“Our question is, why are they continuing to work?” Peni said. “It’s a bit concerning.”
The stakes are high, Peni said, and such rumors reinforce the notion that the threat posed by the mine has only been delayed. In addition to Project Sepik’s work with the communities to fill the need for economic development, opponents of the mine are backing politicians like Governor Bird, who have taken a stand against its construction as the July 2022 national elections approach.
“We want to support people who will go onto the floor of parliament and support us and move this agenda forward,” Gawi said.
This mine on the Frieda River, Gawi said, would mean the end of the region as it exists today, with a cascade of consequences extending far beyond the boundaries of the mine, the Sepik River Basin or even Papua New Guinea.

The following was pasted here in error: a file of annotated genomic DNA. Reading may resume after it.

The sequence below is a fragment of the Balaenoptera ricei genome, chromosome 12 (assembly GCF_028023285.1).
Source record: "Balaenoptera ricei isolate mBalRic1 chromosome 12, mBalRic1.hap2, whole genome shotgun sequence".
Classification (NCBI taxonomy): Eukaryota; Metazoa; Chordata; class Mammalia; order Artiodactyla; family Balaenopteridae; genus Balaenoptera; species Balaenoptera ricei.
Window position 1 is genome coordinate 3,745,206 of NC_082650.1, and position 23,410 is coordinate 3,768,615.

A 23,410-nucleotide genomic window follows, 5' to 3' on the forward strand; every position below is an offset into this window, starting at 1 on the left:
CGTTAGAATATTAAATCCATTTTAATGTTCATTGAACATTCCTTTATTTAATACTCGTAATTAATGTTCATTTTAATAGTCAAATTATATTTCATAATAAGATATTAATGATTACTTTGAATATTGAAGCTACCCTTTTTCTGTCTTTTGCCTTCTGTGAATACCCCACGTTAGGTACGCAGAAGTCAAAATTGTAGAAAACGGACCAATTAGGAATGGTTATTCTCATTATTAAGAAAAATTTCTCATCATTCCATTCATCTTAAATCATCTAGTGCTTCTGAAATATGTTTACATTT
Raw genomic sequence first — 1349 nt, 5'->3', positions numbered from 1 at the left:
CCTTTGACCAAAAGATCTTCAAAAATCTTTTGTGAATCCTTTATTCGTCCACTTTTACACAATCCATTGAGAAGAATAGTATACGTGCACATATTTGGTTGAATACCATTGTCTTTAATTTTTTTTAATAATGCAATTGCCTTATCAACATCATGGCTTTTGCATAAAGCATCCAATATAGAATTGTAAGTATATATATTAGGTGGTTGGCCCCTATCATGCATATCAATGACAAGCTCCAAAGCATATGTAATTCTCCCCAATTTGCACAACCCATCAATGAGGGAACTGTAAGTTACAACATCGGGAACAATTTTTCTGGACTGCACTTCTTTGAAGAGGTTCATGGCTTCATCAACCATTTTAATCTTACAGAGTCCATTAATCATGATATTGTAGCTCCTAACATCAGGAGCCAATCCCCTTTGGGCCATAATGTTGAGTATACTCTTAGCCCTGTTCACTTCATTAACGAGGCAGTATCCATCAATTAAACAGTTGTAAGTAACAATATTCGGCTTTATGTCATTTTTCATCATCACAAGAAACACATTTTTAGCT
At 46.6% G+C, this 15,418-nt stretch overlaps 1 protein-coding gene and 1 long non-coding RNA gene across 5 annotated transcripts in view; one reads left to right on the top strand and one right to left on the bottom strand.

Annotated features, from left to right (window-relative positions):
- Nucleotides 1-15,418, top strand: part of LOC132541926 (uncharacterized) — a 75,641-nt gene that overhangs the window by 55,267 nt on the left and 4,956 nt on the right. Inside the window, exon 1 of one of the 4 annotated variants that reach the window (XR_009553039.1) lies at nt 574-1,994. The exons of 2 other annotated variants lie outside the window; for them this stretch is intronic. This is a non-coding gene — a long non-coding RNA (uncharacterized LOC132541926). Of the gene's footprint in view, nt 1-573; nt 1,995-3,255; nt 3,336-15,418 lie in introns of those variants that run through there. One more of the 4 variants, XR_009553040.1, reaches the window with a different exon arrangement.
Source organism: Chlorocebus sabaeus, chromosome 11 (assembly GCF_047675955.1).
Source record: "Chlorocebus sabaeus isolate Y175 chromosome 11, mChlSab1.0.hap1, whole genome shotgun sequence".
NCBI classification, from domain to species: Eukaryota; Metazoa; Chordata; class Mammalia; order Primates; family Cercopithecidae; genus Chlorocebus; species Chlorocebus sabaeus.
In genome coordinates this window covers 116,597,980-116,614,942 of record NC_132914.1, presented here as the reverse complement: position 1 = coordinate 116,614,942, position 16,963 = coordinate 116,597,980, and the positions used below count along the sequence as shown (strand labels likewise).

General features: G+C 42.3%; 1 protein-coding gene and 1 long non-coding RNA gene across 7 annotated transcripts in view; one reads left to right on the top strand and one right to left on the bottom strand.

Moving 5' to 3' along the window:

Peni and his team are also working to reinvigorate the push to list not just the Upper Sepik but the entire Sepik River Basin as a UNESCO World Heritage Site. He said he has funding to pursue recognition, and is actively working with researchers from the University of Papua New Guinea and officials at CEPA to make that dream a reality.
The alternative, Peni added, would entail a bleak future for the region’s inhabitants. If the mine is built, “There will be no Sepik, there will be no forest, no nothing.”
And it’s not just the communities who would suffer. The forests of the Sepik River Basin are globally important as well, he said.
“We have some of the largest carbon sinks in the world, so we understand the significance of our work,” Peni said. “We’re not just protecting our home, we’re not just protecting our river. We’re protecting a river that belongs to the world and forests that are lungs of the world.”
John Cannon is a staff features writer with Mongabay. Find him on Twitter: @johnccannon